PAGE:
“We can expect oil prices to jump unexpectedly next [calendar] year and given the experience of the past decades, an unrestrained jump may be awaiting the price of oil,” Iranian government spokesman Mohammad-Baqer Nobakht said.
Nobakht, who is also head of Iran’s Management and Planning Organization which drafts annual budget bills, said no international agency had forecast oil prices to drop below $30 a barrel in 2014.
Iran is preparing to supply more crude oil on markets owing to the lifting of international sanctions in January.
Because of overproduction chiefly by Saudi Arabia and non-OPEC producers, there is currently up to 2.5 mb/d of excess oil in the market which has caused crude prices to lose around 60% of their value since mid-2014.
However on Friday, oil prices made gains on the strength of speculation on OPEC’s willingness to consider output cuts in a bid to ease the global supply glut.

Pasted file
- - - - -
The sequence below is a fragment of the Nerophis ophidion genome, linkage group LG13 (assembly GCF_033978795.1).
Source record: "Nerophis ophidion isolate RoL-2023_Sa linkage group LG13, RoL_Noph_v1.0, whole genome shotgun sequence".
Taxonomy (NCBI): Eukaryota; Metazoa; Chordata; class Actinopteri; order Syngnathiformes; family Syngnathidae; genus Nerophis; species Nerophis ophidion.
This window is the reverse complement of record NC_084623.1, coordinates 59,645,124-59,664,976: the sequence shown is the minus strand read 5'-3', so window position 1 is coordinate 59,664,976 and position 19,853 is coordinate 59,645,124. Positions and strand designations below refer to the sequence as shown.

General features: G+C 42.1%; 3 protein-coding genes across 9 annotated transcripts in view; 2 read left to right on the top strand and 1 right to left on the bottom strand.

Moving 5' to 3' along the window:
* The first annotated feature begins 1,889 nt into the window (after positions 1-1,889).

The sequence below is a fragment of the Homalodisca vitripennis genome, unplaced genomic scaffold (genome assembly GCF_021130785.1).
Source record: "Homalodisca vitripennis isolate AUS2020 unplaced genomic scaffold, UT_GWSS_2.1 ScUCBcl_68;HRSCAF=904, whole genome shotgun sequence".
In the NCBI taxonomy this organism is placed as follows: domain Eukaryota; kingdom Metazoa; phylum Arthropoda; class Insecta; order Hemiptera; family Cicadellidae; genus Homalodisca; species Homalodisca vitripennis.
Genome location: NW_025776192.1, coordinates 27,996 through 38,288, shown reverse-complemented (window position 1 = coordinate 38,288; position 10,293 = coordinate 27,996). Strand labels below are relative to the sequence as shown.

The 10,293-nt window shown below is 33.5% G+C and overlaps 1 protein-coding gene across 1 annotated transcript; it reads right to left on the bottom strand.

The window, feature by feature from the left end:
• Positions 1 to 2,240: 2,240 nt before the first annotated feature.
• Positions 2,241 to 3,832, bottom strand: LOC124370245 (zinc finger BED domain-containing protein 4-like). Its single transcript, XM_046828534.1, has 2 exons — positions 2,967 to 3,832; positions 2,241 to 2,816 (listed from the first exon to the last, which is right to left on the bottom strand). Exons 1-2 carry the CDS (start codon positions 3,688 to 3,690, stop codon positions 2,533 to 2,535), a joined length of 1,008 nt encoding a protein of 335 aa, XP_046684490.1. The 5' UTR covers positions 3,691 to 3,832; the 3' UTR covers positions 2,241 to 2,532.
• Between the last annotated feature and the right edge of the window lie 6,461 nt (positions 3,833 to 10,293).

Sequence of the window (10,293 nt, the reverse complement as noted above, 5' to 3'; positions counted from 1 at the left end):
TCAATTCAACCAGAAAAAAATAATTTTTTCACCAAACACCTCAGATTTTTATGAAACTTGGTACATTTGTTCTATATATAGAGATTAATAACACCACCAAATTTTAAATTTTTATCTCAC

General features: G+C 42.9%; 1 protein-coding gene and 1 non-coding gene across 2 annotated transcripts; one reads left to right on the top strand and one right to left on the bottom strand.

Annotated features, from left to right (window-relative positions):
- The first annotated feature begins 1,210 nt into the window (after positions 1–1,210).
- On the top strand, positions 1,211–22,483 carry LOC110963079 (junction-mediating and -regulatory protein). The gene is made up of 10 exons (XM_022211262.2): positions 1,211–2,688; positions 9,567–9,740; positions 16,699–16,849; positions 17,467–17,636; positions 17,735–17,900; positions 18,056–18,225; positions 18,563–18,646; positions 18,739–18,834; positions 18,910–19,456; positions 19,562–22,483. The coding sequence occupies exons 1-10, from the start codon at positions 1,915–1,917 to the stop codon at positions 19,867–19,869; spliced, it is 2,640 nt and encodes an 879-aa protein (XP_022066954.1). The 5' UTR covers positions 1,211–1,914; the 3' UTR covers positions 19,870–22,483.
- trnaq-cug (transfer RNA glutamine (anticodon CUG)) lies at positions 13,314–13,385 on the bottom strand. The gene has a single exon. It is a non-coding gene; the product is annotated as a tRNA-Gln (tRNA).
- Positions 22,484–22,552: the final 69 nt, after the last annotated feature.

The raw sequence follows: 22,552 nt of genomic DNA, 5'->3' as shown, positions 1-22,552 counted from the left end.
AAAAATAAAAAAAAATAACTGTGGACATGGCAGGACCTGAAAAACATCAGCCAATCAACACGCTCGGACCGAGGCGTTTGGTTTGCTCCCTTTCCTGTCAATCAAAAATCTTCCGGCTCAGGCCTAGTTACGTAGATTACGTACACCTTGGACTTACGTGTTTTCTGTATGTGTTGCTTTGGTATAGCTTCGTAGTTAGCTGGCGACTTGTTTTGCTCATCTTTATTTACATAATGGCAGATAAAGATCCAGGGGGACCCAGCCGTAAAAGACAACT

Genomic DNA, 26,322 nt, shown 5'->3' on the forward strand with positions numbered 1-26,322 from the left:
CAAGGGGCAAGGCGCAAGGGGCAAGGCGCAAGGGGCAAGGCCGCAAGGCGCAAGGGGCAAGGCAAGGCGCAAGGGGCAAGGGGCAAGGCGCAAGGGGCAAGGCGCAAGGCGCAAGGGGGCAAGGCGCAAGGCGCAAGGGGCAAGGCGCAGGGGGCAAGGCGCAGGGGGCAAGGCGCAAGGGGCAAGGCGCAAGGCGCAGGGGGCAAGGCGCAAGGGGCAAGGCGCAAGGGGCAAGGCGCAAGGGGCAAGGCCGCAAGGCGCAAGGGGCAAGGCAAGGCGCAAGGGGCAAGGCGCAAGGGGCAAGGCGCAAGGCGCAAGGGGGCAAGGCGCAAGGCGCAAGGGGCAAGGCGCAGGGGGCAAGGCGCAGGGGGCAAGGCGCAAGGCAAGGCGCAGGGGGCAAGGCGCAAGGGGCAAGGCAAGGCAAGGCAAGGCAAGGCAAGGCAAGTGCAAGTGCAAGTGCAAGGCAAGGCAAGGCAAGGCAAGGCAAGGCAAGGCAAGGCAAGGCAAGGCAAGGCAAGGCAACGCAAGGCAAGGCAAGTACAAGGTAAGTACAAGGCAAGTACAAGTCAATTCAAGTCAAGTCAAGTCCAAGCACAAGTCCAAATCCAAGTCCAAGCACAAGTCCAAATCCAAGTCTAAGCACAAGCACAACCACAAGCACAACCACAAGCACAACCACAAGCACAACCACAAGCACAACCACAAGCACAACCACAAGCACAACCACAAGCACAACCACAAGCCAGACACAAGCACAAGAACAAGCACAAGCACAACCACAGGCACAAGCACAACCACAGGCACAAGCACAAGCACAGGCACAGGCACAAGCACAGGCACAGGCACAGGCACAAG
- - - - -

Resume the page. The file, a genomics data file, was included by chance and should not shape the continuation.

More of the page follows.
US benchmark West Texas Intermediate (WTI) for March delivery finished at $29.44 a barrel on the New York Mercantile Exchange, up $3.23.
North Sea Brent crude for April delivery, the European benchmark, shot up $3.30 to $33.36 a barrel in London.
In its annual Energy Outlook report, Britain’s BP forecast the oil price to spike to $100 a barrel over the coming years as a global oversupply of oil will eventually be eroded.
OPEC decided last December to increase its collective output ceiling to 31.5 mb/d from the previous 30 mb/d.
OPEC approved a Saudi plan to scrap allocating fixed production quotas to member countries in December 2011 and introduced output ceiling of 30 mb/d which does not specify quotas.